# explaining multiplication

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I'm at a loss with ds9. All of the materials I currently have assume a child will simply get multiplication with rote memorization of the times tables.

Sonot with this one. I don't know how to explain it to him. He seems to understand for a moment that 2x3=6 but ask him ten minutes later and he'll tell you it's 5.

I just don't get it.

Edited by hsingscrapper
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Use manipulatives. I used unifix cubes. I showed my kid, 3 groups of 4 cubes. Then 4 groups of 4 cubes. And so on.

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Use manipulatives. I used unifix cubes. I showed my kid, 3 groups of 4 cubes. Then 4 groups of 4 cubes. And so on.

Yep. Watch Rosie's Education Unboxed videos with cuisenaire rods.

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You might want to find a math program that teaches concepts first.

That aside, in addition to using manipulatives, you could tell him that the multiplication sign can be thought of as meaning "of." This is usually taught in conjunction with fraction multiplication, but it actually means "of" when multiplying whole numbers as well.

If I have three rows of two trees each, how many trees do I have? Three of two. 3 x 2.

If I have four pizzas of eight pieces each, how many pieces do I have? Four of eight. 4 x 8.

Draw pictures. Have him do it by skip counting (or adding on) at first if necessary.

And of course, manipulatives work wonders. I like the MUS blocks for this.

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I think it helps to use something that motivates the kid - like candy, legos, whatever he really likes. If i give you 3 legos, 4 times . . . how many legos will you have? do it . . .and do it with the legos in stacks of 3, 4 stacks of them. count them out. then give him 4 legos, 3 times. 3 stacks of 4. do this sort of thing a few minutes every day until it clicks. some kids take longer to understand it. but try to reinforce it in your daily life, too, if you can find ways. If i buy 2 6-packs of juice, thats 2x6. how many juice boxes do i have? If you have to read 2 pages of history every day this week, thats 2 pages x 5 days. how many pages will you have to read? count them out - encourage using fingers. memorizing the facts before they understand the concepts can almost get in the way of the concepts.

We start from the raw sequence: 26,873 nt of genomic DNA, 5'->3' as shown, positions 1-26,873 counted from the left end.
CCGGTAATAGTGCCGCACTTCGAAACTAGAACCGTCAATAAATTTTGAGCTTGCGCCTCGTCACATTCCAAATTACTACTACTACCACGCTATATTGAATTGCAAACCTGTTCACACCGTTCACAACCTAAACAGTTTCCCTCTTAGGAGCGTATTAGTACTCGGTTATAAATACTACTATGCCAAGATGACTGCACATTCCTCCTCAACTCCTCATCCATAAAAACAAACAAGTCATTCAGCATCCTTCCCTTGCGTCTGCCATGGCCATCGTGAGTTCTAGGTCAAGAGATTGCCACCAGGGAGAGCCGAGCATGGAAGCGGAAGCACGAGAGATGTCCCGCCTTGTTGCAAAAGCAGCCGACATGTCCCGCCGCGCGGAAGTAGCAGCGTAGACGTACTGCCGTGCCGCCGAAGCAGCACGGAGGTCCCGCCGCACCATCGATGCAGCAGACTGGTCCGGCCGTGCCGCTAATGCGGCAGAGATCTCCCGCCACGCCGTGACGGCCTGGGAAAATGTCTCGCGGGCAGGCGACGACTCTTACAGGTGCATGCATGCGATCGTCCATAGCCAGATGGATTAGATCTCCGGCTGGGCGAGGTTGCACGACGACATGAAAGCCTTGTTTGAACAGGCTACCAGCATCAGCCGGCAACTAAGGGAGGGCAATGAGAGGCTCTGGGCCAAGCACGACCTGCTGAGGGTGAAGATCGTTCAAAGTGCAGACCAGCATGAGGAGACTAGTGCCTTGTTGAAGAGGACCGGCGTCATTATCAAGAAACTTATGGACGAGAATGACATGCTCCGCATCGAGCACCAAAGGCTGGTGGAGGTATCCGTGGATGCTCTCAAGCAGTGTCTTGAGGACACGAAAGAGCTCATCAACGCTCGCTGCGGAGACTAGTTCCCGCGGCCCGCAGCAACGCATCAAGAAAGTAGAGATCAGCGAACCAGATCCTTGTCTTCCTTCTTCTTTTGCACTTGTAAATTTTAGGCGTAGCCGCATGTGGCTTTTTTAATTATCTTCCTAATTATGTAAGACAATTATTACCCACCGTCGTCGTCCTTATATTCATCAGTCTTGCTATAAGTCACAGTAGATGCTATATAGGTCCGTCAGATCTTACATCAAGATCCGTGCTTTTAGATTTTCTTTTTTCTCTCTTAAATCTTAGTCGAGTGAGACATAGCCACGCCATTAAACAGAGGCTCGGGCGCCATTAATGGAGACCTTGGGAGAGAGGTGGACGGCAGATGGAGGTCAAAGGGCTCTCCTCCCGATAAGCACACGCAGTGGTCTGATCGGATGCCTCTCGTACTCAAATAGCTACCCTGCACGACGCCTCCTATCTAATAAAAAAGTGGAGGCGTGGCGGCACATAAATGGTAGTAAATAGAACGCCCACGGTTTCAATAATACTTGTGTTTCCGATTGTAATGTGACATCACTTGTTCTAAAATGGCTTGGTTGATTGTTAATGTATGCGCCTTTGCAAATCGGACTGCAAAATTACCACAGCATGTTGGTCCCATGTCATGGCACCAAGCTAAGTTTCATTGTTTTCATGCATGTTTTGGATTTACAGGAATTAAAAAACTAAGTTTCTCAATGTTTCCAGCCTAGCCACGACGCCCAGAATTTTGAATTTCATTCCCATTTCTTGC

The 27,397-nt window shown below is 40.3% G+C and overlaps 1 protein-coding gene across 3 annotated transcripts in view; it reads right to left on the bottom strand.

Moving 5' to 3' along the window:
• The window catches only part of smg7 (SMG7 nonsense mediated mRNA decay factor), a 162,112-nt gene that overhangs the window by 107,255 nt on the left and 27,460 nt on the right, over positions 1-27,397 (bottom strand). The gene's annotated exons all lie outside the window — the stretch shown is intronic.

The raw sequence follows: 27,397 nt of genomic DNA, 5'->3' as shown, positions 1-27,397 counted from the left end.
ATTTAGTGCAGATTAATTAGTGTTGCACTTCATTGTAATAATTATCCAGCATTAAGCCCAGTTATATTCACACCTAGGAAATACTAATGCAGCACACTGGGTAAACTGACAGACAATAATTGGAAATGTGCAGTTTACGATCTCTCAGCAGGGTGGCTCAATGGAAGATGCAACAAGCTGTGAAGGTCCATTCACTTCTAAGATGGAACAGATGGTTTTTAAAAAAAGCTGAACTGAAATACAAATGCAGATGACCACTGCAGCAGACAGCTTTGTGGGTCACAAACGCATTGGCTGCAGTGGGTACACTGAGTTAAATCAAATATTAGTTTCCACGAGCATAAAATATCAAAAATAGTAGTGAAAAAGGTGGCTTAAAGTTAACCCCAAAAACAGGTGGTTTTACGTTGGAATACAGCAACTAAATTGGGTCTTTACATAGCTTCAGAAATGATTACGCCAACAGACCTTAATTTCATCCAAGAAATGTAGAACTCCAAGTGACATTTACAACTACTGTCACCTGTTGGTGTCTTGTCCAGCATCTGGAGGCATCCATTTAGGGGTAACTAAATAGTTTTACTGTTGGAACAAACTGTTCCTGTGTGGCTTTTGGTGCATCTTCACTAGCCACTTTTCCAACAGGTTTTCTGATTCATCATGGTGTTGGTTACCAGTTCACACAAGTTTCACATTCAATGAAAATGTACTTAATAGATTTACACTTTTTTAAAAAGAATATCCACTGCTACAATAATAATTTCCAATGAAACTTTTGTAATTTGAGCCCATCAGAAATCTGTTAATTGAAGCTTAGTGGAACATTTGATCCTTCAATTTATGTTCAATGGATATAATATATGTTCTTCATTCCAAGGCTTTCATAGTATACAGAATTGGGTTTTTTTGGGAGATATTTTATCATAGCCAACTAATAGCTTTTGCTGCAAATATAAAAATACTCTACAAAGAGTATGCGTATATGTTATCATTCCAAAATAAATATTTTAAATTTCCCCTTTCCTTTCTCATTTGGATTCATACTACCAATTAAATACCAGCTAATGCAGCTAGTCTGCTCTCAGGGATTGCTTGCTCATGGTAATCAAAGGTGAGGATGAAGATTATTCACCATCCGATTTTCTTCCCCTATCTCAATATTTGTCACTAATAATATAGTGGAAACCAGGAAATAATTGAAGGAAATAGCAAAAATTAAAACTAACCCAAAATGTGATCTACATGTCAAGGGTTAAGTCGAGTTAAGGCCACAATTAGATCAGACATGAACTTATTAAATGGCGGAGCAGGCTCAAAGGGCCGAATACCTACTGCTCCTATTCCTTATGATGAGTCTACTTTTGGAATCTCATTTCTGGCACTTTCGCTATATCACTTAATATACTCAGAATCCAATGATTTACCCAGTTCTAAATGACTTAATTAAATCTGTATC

curious what materials you are using

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curious what materials you are using

We are using Strayer-Upton Practical Arithmetics.

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Math U See and the manipulatives really helped my daughter with this. She was in public school through 3rd grade and they really didn't do a good job teaching her multiplication. I didn't realize how bad it was until we got partway through division. I had to go back to the book before the one she was working on and reteach it to her.

When I pulled out the manipulatives, she felt she was way too big for them. I made her use them anyway.

When she watched the DVD, the students could answer the questions just by looking at the blocks. She said they were told what to say before filming the DVD:D

We "played" with the blocks every school day for a couple of weeks. And I kept coming to the problem 12x13, which was the problem the kids "were told" the answer of. It didn't take long for her to realize just how helpful those blocks are. And she understood it. It took the visual of seeing 12 rows of 13 to see that 12x13=156

She really understood it because of the blocks.

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I wish we could afford MUS. The math we are currently using was a nice price at \$12.95 for two years of math.

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Get thee some counters, such as 2x2 Lego bricks, and act out every single problem with them, talking about every step as you go. Lather, rinse, repeat, as many times as it takes. Don't drop them until he can demonstrate understanding in his own words.

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I've lurked on these boards for months, and this is the first time I've been compelled to respond.

Try "Times Table the Fun Way", reinforced with the manipulatives suggestions above. DD9 struggled for two months to learn multiplication. It wasn't that she didn't understand the concept, it was that she couldn't remember the solution. With this book, she learned 0x0 to 9x9 in two days!